I have an issue with the headset on my 2014 SuperSixEvo, and I wondered if any of you had the same issue / had any ideas?
When heavy braking on the front brake, the headset seems to move somewhere (haven't started micro-analyzing it yet). I can feel it kind of click forward, at the end of the braking stage (when I am coming to a stand still, or have hugely reduced my speed over a short distance). Then, when I steer left or right, the headset make a kind of scrawking, plasticky rubbing noise. If I then keep on riding, the noise goes away, until the next time I brake heavily. Under 'normal' braking this does not happen, and the headset has no play in it at all when the bike is at a standstill, or even when I apply the brakes whilst riding along normally, and put my fingers round the headset to check. This only happens under heavy front braking.
Stuff I have checked;
I have taken the whole front of the bike apart, of course, and done the following;
-Checked for cracks at the top and bottom of the headtube, and the angled bearing seats. Could not see any cracks. There was evidence of slight movement of the bearing against the carbon bearing seats in the headtube, by way of a slightly shinier, rubbed area where I assume the bearing race contacts the carbon, but this was not an area which had any gouging, or material removed, just kind of polished a bit through rubbing.
-Checked the bearings for cracks. Nothing. I know it is not possible to check how the bearings respond under load when they are in your hands, but they felt smooth and there was no corrosion or visible damage. Again, like the bearing seats, there was a slight indication of rubbing, but only through slight polishing, and no gouging.
-Checked stem bolt tension, compression wedge tension, etc. All fine. Nothing moves when I spring, and indeed, no sound happens when I sprint; this is only when I heavy brake on the front.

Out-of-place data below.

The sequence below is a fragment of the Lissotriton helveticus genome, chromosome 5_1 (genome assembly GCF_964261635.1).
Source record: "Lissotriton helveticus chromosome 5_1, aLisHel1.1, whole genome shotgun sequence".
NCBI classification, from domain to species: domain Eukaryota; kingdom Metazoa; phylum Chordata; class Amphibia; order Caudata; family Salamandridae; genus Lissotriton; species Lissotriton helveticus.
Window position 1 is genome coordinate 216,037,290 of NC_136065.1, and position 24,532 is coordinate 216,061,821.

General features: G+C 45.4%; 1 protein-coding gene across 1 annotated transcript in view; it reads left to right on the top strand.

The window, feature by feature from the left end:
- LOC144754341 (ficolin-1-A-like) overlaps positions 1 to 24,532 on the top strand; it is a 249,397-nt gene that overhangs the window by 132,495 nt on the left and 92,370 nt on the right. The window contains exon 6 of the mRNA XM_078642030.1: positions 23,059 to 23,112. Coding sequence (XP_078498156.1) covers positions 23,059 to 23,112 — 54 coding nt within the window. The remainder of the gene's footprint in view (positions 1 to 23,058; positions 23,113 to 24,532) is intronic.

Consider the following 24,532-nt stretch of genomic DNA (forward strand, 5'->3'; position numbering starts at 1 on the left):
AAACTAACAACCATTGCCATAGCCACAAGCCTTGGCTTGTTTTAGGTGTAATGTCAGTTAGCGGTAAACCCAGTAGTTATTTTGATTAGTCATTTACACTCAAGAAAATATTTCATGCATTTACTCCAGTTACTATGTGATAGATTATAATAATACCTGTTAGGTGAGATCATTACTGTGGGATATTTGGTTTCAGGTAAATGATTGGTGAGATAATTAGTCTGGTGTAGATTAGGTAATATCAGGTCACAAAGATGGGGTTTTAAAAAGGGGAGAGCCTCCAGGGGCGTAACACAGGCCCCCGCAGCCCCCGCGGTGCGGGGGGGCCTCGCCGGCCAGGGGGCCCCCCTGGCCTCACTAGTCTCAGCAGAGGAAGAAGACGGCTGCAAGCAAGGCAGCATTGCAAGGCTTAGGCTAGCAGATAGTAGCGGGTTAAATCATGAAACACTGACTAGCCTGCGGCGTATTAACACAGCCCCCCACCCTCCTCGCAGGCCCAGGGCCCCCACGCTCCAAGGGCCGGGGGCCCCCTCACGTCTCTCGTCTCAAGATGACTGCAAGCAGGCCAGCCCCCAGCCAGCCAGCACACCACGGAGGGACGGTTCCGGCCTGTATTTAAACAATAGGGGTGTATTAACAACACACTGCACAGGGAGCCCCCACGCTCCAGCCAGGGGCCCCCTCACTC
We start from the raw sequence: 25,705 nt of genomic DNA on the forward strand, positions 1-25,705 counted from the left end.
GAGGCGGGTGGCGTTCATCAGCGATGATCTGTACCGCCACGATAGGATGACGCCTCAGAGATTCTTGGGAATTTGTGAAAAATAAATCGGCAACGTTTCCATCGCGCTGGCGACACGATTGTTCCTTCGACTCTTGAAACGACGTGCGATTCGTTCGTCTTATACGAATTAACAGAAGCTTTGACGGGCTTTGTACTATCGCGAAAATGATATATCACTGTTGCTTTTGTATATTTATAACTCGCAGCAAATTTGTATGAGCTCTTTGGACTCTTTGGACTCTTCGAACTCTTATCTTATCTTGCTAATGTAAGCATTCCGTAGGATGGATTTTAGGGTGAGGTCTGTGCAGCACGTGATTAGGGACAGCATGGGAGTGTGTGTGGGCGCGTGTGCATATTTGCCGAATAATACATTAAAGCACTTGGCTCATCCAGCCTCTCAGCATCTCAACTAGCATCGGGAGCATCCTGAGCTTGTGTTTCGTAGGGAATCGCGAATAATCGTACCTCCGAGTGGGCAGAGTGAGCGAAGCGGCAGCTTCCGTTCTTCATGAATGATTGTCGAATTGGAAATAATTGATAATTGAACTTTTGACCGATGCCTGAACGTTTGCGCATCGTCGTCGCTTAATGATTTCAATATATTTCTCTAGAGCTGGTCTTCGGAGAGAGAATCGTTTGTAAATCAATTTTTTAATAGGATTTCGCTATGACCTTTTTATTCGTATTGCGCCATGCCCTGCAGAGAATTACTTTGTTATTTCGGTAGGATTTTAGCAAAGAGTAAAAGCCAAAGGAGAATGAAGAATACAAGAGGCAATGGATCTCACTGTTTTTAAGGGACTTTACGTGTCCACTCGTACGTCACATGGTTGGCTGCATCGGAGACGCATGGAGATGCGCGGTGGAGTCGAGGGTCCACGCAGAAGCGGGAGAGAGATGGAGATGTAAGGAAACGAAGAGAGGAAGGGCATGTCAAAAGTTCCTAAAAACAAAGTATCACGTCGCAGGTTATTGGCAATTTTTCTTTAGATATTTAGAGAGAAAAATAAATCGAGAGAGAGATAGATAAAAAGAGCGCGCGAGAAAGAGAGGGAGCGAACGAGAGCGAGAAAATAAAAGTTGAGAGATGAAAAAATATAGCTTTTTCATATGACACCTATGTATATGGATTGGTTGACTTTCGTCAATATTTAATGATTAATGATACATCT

SuperSixEvo, 52cm, with Deda Superleggero stem and bars. 10mm spacer under stem, 5mm spacer above. Cannondale superlight compression wedge. I had this exact set up on a 2012 SuperSixEvo, without issue.
So, given this evidence so far...
Any ideas / thoughts?
I've found that hidden type headsets require a tighter compression adjustment than external headsets.
I check mine by dropping the front of the bike a few inches and listening for a rattle. It's hard to describe but when you have done it on a known to be loose headset then you'll know the sound. When adjusting I tighten the compression adjustment until there is a slight drag on the steering, tested by holding the bike up and letting the bars flop to one side.
The bearings are the ones that came with the frame.
The headset is not loose under anything other than heavy braking, so there is no rattle; and yeah, I am extremely familiar with that sound - rode BMX for 10 years and MTB before that, in the mid-90s, during the early days of AHeadSet adoption, so there have been dodgy headsets aplenty!
Your idea that something is preventing the headset from being fully tensioned... could you list the possibilities that you can think of, so I can see if I have checked them all. The main one, was to ensure that there was enough gap between the top of the steerer, and the top of the spacer on the top of the stem, so that the compression cap was not topping out when tightened... That all seems fine though.
The other thing I had thought it might be, was some kind of stem slipping.